Three interesting kid-related studies all appeared in the news recently.
An article in the Hindustan Times writes up a study from Australia that found an association between high levels of outdoor activity and low rates of short-sightedness (i.e., myopia) in children, “irrespective of how much near work, such as reading, the children did.” I think they said the flip-side was true, too: too much indoor time, more myopia.
An article in the Guardian describes a major study by Play England, part of the UK National Children’s Bureau, arguing that children aren’t playing outside and taking enough risks:
‘Risk-taking increases the resilience of children,’ said one [play provider]. ‘It helps them make judgments,’ said another. Some of those interviewed blamed the ‘cotton wool’ culture for the fact that today’s children were playing it too safe, while others pointed to a lack of equipment or too much concrete in place of grass.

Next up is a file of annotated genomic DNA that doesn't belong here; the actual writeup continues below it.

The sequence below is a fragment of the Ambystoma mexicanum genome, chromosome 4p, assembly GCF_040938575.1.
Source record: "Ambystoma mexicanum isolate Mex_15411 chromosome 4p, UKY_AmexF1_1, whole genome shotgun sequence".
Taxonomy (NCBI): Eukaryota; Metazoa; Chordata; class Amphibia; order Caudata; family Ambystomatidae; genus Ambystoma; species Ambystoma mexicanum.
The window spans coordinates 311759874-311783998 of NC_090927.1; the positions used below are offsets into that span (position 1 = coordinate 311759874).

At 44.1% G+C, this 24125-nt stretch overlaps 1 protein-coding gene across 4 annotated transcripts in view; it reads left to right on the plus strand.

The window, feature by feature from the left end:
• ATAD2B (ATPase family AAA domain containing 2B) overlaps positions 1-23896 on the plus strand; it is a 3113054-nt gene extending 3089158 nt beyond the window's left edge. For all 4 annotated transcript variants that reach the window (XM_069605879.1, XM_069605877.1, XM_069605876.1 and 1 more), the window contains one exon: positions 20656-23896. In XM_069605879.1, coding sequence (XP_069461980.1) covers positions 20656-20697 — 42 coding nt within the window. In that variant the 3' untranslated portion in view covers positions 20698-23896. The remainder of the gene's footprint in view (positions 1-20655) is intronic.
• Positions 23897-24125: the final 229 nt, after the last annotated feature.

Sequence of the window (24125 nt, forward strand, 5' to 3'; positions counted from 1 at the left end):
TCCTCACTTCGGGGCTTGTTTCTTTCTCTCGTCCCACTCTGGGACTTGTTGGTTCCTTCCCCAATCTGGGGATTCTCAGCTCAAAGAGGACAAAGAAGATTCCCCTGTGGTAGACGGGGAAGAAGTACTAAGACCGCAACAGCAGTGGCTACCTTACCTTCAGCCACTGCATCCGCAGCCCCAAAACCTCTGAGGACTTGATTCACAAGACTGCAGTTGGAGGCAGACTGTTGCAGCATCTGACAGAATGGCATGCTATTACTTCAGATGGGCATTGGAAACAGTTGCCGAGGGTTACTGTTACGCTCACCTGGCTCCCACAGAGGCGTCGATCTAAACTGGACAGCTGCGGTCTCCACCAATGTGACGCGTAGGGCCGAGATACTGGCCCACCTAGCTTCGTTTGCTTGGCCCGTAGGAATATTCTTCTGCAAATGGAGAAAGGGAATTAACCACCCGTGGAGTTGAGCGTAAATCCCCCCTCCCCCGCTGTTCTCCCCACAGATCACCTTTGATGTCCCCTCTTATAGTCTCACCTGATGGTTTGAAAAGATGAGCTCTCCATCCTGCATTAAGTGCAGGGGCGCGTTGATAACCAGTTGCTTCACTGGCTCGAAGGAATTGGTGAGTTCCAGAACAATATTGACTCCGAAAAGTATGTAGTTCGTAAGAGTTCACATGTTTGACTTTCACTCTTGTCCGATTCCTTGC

The Times (UK) examines new research into “How your behaviour can change your children’s DNA.” The science of epigenetics suggests that the recent surge in diseases such as diabetes, obesity and heart disease is partly linked to the lifestyles of past generations, and quotes one scientist as saying, “The evidence is increasingly that environmental factors like diet or stress can affect organisms in ways that are transmitted to offspring without any changes to DNA.”
In other words, increased age and unhealthy living tarnishes your DNA, whether you’re a man or a woman. Also, y’know, another quiet little reason not to pollute the hell out of the world.